The above highlights the importance of value and standards in purchase decisions. My word to young entrepreneurs therefore is not to think along the lines that you will succeed just because your products are all Jamaican but rather because you produce the highest standard product.
This is the only way that you can sustain your business model and grow your business. Else what you are asking for is patronage.
I also would encourage Jamaicans to always purchase Jamaican products also, not because you should patronize Jamaican products, but because I truly believe that many of our Jamaican products are superior to the foreign ones.
This leads me to another point though that their is no Jamaican product that is 100 per cent Jamaican. A significant part of production cost is energy, of which oil is our main import. There is also the cost of packaging, which even if the printing is done here, the paper is not made here. The furniture that many of us use is either imported or the raw material in the furniture is imported. So there is no truly 100 per cent Jamaican product.
We also need to understand that if we are to develop then we must create global brands, such as Sandals, Grace, Jamaica Producers, etc. What this means also is that these global brands, in order to compete and grow must produce where it is in their best interest to do so, from a financial and supply chain management perspective.
Therefore when we see that a company is not using mostly Jamaican inputs we must not criticize them for doing so but rather must ask what can we do as a country to ensure that they increase Jamaican inputs. So is it that they can’t get consistent supplies; labour productivity is low in Jamaica; bureaucracy stifles productivity; or our tax rates are not competitive.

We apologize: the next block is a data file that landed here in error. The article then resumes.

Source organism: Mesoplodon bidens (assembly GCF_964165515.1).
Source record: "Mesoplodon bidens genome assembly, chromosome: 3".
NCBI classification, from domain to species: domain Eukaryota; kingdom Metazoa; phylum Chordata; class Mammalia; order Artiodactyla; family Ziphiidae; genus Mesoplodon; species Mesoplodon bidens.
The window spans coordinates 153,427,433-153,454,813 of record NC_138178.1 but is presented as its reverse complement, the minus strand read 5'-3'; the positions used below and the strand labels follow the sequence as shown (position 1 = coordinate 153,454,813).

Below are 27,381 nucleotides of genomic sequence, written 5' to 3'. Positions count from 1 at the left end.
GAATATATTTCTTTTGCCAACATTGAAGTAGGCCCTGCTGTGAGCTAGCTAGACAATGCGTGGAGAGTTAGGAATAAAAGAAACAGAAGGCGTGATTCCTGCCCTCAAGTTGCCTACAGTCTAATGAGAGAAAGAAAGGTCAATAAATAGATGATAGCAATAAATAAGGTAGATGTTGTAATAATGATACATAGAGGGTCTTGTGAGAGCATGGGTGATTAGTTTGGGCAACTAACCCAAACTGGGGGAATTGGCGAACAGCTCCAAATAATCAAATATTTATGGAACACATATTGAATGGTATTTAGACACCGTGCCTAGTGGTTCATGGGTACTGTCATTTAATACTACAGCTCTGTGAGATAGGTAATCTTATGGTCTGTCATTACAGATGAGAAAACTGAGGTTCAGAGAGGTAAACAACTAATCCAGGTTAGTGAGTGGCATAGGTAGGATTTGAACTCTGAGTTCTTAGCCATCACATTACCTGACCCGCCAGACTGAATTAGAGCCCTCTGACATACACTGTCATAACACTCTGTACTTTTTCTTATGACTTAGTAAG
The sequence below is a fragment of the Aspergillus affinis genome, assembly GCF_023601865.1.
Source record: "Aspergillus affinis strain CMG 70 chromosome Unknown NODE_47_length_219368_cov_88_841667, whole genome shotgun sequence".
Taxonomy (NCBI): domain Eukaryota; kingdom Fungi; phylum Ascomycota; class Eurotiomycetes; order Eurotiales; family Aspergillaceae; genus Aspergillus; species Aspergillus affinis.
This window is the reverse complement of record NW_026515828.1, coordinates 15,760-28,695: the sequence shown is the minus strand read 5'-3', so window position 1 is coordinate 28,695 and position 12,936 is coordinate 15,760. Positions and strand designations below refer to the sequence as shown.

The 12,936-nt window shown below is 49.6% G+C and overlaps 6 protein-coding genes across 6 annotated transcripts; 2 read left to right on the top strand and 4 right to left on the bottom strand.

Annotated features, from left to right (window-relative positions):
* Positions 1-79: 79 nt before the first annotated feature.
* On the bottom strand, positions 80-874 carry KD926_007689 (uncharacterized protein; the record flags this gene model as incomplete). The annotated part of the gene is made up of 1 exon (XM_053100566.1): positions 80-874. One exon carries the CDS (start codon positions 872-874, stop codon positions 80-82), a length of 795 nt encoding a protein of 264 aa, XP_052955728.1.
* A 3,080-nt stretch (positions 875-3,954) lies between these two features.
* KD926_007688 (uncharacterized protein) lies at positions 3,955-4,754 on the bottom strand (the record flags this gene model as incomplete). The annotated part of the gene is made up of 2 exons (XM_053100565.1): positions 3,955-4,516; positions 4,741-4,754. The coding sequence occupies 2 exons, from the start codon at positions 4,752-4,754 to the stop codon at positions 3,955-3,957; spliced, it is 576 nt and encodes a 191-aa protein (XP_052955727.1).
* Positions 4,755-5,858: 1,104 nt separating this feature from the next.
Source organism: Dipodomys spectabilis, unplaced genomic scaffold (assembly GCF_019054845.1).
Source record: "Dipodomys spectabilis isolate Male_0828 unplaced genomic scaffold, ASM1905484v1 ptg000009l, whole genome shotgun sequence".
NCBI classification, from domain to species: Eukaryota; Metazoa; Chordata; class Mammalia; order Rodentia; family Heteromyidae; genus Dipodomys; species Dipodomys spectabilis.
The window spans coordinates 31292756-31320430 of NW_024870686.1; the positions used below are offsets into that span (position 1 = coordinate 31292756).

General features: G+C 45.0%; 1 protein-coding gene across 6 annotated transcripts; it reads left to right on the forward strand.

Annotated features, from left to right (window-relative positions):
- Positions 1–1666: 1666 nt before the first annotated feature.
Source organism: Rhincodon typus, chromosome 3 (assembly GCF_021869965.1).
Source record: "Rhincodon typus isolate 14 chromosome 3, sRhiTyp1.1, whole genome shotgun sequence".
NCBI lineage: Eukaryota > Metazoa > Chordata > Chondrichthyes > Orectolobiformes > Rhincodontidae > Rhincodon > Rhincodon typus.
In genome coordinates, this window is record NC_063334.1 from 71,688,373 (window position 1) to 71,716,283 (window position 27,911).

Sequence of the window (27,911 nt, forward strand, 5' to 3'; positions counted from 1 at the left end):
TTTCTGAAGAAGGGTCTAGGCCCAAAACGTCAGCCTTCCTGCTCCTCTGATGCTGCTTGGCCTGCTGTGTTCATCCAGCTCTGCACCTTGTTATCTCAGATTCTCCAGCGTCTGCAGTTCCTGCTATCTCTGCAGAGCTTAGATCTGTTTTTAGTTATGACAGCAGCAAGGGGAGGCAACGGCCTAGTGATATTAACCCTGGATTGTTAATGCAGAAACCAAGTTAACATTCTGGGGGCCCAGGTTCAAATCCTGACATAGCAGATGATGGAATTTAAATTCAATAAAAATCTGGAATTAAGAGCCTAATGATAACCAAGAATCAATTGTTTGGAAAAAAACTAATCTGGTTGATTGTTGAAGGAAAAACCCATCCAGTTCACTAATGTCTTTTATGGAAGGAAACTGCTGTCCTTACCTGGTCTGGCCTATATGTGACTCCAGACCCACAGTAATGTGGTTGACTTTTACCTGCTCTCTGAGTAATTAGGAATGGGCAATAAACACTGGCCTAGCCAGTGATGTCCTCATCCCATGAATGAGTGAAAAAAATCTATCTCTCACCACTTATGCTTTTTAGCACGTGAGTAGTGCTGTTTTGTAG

In other words if we want to create brands with more Jamaican inputs (including foreign brands that want Jamaican inputs) then we must encourage our entrepreneurs to meet global standards and must also ensure that our policy makers create a very friendly doing business environment.
Dennis Chung is a chartered accountant and is currently Vice President of the Institute of Chartered Accountants of Jamaica. He has written two books: Charting Jamaica’s Economic and Social Development – 2009; and Achieving Life’s Equilibrium – balancing health, wealth, and happiness for optimal living – 2012. Both books are available at Amazon in both digital and paperback format. His blog isdcjottings.blogspot.com. He can be reached at email@example.com.